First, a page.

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The Terminator Franchise Became Iconic By Completely Reinventing Its Heroine

Sarah Connor took levels in badass, at the cost of her sanity.

Linda Hamilton as Sarah Connor in Terminator 2: Judgement Day
Tri-Star Pictures
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Sarah Connor was never the savior of the world, but she was destined to give birth to him.

The Terminator introduced Sarah (Linda Hamilton) as an unassuming waitress who suddenly finds herself the lynchpin of an impending apocalypse. In James Cameron’s 1984 classic, Sarah is part-damsel in distress, part-Holy Mother. Her unborn son, the enigmatic John Connor, is destined to lead a human resistance against an army of ruthless machines controlled by Skynet, an artificial superintelligence that will grow sentient and seek to destroy mankind.

Sarah learns all this from Kyle Reese (Michael Biehn), who’s been sent from the future to protect her from the T-800 killing machine (Arnold Schwarzenegger). Ironically, Reese will also father her child, but when he’s killed by the T-800, Sarah is left to fend for herself. She also becomes the only person alive with any understanding of what’s coming, which brings our heroine to a point of no return and molds her into one of the most surprising action heroines in sci-fi history.

The Terminator’s first sequel, Judgment Day, delivered a bombshell by reintroducing the T-800 as a protector, but Schwarzenegger wasn’t the only character returning with a few upgrades. In the 11 years that passed between Terminator and its sequel, Sarah Connor honed herself into the ultimate weapon. Judgment Day is fast approaching, meaning Skynet will soon become self-aware and move to destroy mankind in a nuclear holocaust. Sarah’s done all she can to prepare for the inevitable, schooling herself in the art of war and training her tween son (Edward Furlong) in the ways of leadership. She’s even made a few attempts to prevent Judgment Day, but her efforts aren’t appreciated by everyone.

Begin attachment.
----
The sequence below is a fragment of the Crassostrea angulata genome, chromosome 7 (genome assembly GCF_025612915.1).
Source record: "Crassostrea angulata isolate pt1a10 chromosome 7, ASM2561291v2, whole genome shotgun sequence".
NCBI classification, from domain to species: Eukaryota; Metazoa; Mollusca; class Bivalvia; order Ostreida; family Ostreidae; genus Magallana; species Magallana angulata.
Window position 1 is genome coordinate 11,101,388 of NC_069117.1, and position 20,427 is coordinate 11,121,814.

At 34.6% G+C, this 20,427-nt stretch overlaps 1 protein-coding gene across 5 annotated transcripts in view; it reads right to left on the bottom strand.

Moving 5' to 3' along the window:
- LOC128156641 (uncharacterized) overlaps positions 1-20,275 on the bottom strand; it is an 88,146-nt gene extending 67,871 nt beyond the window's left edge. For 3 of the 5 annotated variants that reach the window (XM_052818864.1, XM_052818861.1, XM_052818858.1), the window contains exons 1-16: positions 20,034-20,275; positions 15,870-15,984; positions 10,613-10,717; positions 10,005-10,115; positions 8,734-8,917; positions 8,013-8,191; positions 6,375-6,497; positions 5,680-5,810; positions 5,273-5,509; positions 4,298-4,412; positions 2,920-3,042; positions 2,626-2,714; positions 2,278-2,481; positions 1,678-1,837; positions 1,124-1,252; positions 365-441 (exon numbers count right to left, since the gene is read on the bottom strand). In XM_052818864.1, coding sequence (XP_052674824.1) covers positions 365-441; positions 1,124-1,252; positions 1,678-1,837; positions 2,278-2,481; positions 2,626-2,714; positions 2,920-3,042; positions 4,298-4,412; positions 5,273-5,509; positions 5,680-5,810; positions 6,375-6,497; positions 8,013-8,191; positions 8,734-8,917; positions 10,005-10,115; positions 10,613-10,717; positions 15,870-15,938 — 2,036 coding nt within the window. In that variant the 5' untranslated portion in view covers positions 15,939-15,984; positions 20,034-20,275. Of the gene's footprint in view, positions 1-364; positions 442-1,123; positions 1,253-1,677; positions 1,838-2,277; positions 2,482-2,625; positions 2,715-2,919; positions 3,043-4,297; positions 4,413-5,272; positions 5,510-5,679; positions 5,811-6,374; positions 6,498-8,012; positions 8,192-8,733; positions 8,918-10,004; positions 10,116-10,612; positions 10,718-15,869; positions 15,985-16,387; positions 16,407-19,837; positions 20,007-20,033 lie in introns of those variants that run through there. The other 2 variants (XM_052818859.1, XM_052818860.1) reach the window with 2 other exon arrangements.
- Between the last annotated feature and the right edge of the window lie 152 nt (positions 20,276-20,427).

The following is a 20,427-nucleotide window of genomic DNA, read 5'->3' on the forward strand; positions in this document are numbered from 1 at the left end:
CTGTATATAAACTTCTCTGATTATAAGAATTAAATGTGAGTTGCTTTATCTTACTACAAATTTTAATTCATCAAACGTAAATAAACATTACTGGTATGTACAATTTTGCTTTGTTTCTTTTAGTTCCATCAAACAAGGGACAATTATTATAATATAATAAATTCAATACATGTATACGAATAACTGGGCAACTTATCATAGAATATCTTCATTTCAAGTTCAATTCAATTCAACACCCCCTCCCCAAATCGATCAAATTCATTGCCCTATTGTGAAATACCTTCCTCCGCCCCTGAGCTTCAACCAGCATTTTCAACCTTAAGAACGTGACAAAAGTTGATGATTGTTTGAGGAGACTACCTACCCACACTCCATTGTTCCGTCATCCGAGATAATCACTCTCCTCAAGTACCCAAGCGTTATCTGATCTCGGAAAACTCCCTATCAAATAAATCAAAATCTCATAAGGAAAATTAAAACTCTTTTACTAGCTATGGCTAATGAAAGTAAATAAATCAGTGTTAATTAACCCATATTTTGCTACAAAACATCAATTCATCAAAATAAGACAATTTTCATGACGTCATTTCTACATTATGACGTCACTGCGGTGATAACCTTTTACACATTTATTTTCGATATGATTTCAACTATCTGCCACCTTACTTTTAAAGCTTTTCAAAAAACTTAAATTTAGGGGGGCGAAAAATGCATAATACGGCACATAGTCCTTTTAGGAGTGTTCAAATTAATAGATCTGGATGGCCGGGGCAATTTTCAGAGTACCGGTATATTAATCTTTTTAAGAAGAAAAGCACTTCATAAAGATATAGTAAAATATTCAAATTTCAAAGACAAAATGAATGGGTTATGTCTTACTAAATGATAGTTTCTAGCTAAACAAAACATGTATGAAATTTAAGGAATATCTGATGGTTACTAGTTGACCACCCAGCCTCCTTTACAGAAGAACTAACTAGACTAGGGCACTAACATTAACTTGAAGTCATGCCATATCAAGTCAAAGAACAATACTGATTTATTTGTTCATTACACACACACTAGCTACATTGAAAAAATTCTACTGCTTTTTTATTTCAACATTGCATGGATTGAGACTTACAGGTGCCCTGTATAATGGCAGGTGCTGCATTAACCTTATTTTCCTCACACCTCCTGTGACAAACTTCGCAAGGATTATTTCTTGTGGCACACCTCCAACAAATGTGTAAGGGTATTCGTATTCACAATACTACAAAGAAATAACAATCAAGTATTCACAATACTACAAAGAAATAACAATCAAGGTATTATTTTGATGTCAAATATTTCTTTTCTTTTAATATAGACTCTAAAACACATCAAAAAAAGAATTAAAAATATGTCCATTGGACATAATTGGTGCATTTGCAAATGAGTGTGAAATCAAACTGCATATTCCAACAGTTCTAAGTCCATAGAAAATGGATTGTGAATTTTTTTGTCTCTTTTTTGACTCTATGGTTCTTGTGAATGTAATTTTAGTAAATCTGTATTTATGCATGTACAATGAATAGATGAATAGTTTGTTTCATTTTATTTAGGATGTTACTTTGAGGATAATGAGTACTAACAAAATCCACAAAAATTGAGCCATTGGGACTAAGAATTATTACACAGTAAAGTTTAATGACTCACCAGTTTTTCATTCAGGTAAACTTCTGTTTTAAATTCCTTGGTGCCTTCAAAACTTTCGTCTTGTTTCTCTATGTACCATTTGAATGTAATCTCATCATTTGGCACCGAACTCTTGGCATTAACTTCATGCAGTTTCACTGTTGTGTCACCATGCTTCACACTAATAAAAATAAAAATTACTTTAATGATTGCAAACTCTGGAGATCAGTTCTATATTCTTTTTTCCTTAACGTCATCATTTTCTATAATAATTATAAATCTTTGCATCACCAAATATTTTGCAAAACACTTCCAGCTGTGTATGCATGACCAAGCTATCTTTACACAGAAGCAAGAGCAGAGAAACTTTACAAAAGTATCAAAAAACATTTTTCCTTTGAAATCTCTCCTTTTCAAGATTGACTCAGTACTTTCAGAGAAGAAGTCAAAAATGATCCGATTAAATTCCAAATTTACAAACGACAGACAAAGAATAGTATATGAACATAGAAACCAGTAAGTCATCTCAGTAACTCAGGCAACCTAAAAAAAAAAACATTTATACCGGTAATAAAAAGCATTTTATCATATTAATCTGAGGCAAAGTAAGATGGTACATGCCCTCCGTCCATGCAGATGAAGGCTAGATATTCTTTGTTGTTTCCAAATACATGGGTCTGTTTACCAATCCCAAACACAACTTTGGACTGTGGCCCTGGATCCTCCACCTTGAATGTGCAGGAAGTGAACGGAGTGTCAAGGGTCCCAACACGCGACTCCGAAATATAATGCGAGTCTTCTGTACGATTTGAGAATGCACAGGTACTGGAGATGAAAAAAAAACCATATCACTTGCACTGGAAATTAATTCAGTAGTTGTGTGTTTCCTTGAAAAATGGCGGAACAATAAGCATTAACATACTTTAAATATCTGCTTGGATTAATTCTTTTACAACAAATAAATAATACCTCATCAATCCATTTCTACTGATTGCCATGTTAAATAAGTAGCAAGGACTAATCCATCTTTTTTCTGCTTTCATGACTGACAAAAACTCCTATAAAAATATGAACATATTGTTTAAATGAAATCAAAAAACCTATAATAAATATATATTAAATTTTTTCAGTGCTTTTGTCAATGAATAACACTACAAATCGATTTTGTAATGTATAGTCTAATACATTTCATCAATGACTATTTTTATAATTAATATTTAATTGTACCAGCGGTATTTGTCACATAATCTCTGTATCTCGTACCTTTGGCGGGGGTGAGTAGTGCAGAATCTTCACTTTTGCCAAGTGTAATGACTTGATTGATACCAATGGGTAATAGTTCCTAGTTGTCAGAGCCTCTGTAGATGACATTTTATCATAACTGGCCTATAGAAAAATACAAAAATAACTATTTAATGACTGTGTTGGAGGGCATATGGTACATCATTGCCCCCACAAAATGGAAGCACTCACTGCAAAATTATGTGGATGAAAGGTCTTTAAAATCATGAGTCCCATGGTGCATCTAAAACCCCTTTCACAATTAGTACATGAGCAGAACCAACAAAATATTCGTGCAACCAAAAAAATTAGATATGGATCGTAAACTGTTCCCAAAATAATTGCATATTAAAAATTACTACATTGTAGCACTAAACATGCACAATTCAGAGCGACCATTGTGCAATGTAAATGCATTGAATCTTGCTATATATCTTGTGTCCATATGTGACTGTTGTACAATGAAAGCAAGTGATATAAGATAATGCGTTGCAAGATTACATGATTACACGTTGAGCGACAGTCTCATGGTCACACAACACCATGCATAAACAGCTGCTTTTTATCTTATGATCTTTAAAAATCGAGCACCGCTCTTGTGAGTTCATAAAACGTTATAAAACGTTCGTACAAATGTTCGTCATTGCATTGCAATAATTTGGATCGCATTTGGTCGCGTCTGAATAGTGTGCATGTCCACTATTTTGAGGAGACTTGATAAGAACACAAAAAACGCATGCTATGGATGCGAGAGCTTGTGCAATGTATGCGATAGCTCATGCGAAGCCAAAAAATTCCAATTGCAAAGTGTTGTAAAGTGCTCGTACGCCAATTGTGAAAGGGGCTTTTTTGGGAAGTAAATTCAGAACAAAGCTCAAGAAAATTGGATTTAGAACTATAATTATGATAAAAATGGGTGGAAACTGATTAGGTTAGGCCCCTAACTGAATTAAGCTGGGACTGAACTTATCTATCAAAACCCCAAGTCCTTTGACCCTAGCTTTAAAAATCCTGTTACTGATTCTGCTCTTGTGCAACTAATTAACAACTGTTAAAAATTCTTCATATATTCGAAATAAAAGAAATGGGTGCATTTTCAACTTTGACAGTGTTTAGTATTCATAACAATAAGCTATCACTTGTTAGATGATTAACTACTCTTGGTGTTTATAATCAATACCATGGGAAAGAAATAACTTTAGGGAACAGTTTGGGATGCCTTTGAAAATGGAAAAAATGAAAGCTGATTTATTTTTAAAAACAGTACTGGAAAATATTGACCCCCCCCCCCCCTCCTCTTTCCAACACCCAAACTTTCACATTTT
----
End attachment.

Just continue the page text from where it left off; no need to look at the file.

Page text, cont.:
When we finally catch up with Sarah, she’s been locked in an asylum after a failed attack on a nameless computer corporation. Even behind bars, she’s anything but idle: she’s reintroduced as a grisly inmate doing pull-ups on an overturned bedframe, taunting her orderlies and biding her time before an inevitable escape. She’s a far cry from the hapless Final Girl we met in The Terminator, but it’s a choice justified by the narrative and spurred on by Hamilton herself.

Bringing Sarah back as a hardened warrior was Linda Hamilton’s idea, and it’s one of the franchise’s best.

Tri-Star Pictures

When Cameron first approached Hamilton for a Terminator sequel, the actress had one condition. “I called her and said, ‘Hey, we're thinking of doing another Terminator,’” Cameron told Yahoo Entertainment in 2019. “And she said, ‘I want to be crazy.’”

For the record, Sarah’s not completely crazy, but she’s not entirely sane, either. Sarah has survived an ordeal that no one believes, and for good reason. The concept of a cyborg assassin sent from the future to kill feels like the product of a fever dream, and the idea of a machine intelligence rising up to smite us felt similarly far-fetched. It’s hard to convince the world you’re a messiah.

Though Sarah is later able to thwart the apocalypse with the help of the T-800, she spent years fighting her crusade alone. John Connor eventually became the savior he was always destined to be, but it wouldn’t have happened if his mother hadn’t paved the way. It’s through Sarah that the Terminator franchise develops one of its core tenets: there is no fate, and only we control our destiny.

Sarah Connor wasn’t alone in the fight against Skynet, but she remains one of the most valuable players.

Tri-Star Pictures

At the time, this felt like a direct challenge to the ideas presented in The Terminator, the very nature of which seemed to hinge on destiny and causality. But even Kyle Reese, the harbinger of Sarah’s fate, insists the future isn’t written in stone. Sarah finally begins to believe that when she takes matters into her own hands in Judgment Day, and the sequels that follow developed that concept further.

Sarah is largely absent from Terminator 3: Rise of the Machines and Terminator: Salvation, having passed the baton to her son John. But in Terminator: Genisys and Dark Fate, Sarah becomes the hero of the story. Or maybe she was always the hero. Either way, she became more than just a vessel when she chose to take her fate into her own hands, and the franchise is at its best when it defers to that brilliant choice.

Terminator 2: Judgment Day is streaming on Netflix.

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